A Web site dedicated to the exchange of information on switchgrass and other biomass energy crops has been launched at www.BiomassConnections.com.

"The focus of the site is to allow producers and stakeholders to openly share ideas and experiences gleaned from raising and marketing switchgrass and other biomass energy crops," says site host and switchgrass farmer Andy Bater.

Switchgrass is a perennial warm-season grass native to much of the U.S., Bater explains. He says it can yield from 3 to 4 tons/acre and is adapted to a wide range of soils. Research is ongoing to develop switchgrass biomass as a feedstock for cellulosic ethanol production and as fuel for direct combustion in densified pellet and briquette forms.

"When we were researching switchgrass for our own farm we found a lot of wonderful Internet sites with information about energy crops," Bater says. "But many sites tended to be either very academic, commercial in nature or they were focused on production or resources for specific geographic areas. For instance, I recommend that growers across the country visit Penn State’s Biomass Energy Center Web site, but, rightly so, portions of that site’s content targets Pennsylvania first.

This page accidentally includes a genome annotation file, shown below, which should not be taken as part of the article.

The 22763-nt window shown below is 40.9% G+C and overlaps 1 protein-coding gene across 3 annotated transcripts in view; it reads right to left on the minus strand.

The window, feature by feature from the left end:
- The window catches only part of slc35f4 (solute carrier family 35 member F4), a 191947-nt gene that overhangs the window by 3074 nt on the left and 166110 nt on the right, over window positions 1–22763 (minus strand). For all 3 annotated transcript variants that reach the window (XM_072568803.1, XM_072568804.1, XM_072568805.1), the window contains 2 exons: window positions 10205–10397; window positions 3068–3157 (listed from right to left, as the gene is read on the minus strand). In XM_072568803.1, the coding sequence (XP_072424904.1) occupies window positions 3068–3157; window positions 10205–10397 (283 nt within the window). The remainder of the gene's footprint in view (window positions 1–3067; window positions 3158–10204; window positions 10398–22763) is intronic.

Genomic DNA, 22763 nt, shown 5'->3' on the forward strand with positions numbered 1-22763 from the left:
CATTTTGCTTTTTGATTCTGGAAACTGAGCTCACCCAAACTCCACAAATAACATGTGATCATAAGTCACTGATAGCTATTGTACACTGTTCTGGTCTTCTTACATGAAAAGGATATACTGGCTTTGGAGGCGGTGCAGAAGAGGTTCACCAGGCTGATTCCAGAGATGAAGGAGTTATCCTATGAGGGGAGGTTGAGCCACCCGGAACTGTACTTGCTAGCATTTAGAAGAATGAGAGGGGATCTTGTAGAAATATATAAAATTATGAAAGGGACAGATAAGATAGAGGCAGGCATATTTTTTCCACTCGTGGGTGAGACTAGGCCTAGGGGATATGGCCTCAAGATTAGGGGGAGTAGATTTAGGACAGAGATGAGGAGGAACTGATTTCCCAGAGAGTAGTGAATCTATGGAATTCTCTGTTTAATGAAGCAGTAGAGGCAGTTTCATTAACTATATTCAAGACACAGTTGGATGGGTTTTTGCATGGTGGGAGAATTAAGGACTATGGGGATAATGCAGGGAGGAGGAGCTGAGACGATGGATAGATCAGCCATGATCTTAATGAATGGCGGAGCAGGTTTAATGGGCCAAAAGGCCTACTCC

"Our intention with Biomass Connections is to provide a nationwide agricultural forum where producers can share their experiences raising switchgrass or other biomass, good or otherwise,” Bader says. “We want our visitors to tell other growers on the bulletin board about the perennial grasses like switchgrass or miscanthus that they are already growing, or of their interest in harvesting woody biomass from poplar or willows to use for renewable energy. We would also love to hear from farmers raising more traditional crops like corn, since corn stover and corn cob waste are already playing a key transitional role in the development of second-generation ethanol."

Bater also encourages visitors to discuss and share information about existing or proposed grower incentives or to work with others to establish a marketplace for their biomass material. "There is an extreme chicken-and-egg issue with biomass energy," Bater says. "We want to have fun increasing agricultural interest in these crops", Bater says. "It truly is cultivating energy!"

Bater, who left a 25-year career in electronic media to return to the farm, says the site will initially be advertiser free and he will serve as moderator to postings that are made.